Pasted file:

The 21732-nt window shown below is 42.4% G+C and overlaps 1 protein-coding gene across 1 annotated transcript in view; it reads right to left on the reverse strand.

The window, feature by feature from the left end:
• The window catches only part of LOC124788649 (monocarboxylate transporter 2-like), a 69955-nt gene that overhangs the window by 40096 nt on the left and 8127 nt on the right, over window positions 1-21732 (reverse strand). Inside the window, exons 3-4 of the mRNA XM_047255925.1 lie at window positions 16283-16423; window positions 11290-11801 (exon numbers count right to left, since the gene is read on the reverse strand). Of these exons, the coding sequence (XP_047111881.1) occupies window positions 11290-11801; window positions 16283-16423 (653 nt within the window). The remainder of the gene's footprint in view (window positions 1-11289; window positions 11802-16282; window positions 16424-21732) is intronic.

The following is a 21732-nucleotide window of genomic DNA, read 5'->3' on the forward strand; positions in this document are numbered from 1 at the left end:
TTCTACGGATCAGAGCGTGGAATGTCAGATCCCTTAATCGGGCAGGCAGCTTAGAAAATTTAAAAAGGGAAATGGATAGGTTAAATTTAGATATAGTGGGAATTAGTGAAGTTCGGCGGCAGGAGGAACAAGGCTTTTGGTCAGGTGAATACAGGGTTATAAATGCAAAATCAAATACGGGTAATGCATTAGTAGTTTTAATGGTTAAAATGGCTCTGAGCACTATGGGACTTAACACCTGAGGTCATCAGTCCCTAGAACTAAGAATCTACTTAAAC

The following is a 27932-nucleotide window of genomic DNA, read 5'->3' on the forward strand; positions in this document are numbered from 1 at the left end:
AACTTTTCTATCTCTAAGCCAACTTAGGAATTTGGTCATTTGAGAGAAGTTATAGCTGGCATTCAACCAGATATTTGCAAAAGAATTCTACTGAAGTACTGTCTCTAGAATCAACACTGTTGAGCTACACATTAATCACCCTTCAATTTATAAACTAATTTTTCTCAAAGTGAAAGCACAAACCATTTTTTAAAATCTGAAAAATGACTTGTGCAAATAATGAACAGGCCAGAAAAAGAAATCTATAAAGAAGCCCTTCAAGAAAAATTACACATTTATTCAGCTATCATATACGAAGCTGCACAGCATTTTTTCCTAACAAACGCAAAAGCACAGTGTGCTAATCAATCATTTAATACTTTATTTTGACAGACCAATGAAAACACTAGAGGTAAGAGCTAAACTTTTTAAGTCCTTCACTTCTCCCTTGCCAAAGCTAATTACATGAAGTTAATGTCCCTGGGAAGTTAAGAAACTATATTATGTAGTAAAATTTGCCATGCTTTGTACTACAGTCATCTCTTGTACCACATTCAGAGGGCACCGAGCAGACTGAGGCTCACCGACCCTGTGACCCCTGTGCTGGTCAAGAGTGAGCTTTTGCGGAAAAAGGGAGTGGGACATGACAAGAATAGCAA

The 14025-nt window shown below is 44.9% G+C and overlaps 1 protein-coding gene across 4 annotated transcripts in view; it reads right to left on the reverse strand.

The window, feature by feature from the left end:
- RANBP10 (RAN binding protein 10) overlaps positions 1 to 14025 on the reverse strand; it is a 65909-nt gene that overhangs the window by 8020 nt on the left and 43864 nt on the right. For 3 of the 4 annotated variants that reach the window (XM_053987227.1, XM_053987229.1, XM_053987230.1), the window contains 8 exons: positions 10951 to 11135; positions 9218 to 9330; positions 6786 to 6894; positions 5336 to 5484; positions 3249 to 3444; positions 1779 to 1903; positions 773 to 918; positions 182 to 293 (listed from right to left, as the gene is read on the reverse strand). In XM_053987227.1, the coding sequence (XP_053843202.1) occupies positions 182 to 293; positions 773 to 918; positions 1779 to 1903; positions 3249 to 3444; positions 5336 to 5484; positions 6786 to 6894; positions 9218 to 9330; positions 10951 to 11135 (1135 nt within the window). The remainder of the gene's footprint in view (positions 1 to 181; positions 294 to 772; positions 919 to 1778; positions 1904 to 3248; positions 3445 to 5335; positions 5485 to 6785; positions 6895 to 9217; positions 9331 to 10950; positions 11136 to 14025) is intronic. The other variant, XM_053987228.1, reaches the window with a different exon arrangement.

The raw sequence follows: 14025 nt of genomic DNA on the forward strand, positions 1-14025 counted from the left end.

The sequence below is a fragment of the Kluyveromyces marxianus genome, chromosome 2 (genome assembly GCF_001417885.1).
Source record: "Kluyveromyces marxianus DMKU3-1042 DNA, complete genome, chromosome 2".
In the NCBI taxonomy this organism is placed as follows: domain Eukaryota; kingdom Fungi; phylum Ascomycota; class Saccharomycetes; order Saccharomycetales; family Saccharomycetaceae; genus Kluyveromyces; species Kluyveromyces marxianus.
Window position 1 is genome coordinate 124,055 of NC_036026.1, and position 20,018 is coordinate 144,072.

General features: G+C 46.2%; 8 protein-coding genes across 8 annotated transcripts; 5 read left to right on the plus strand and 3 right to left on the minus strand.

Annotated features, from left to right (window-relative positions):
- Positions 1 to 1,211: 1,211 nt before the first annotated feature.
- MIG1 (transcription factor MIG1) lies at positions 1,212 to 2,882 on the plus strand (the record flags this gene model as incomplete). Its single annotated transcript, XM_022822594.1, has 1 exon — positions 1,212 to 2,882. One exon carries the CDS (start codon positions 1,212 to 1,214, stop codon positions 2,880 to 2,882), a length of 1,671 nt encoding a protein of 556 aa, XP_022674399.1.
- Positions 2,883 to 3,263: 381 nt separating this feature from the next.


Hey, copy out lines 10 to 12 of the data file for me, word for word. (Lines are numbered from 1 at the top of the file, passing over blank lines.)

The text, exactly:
- RANBP10 (RAN binding protein 10) overlaps positions 1 to 14025 on the reverse strand; it is a 65909-nt gene that overhangs the window by 8020 nt on the left and 43864 nt on the right. For 3 of the 4 annotated variants that reach the window (XM_053987227.1, XM_053987229.1, XM_053987230.1), the window contains 8 exons: positions 10951 to 11135; positions 9218 to 9330; positions 6786 to 6894; positions 5336 to 5484; positions 3249 to 3444; positions 1779 to 1903; positions 773 to 918; positions 182 to 293 (listed from right to left, as the gene is read on the reverse strand). In XM_053987227.1, the coding sequence (XP_053843202.1) occupies positions 182 to 293; positions 773 to 918; positions 1779 to 1903; positions 3249 to 3444; positions 5336 to 5484; positions 6786 to 6894; positions 9218 to 9330; positions 10951 to 11135 (1135 nt within the window). The remainder of the gene's footprint in view (positions 1 to 181; positions 294 to 772; positions 919 to 1778; positions 1904 to 3248; positions 3445 to 5335; positions 5485 to 6785; positions 6895 to 9217; positions 9331 to 10950; positions 11136 to 14025) is intronic. The other variant, XM_053987228.1, reaches the window with a different exon arrangement.

The raw sequence follows: 14025 nt of genomic DNA on the forward strand, positions 1-14025 counted from the left end.

The sequence below is a fragment of the Kluyveromyces marxianus genome, chromosome 2 (genome assembly GCF_001417885.1).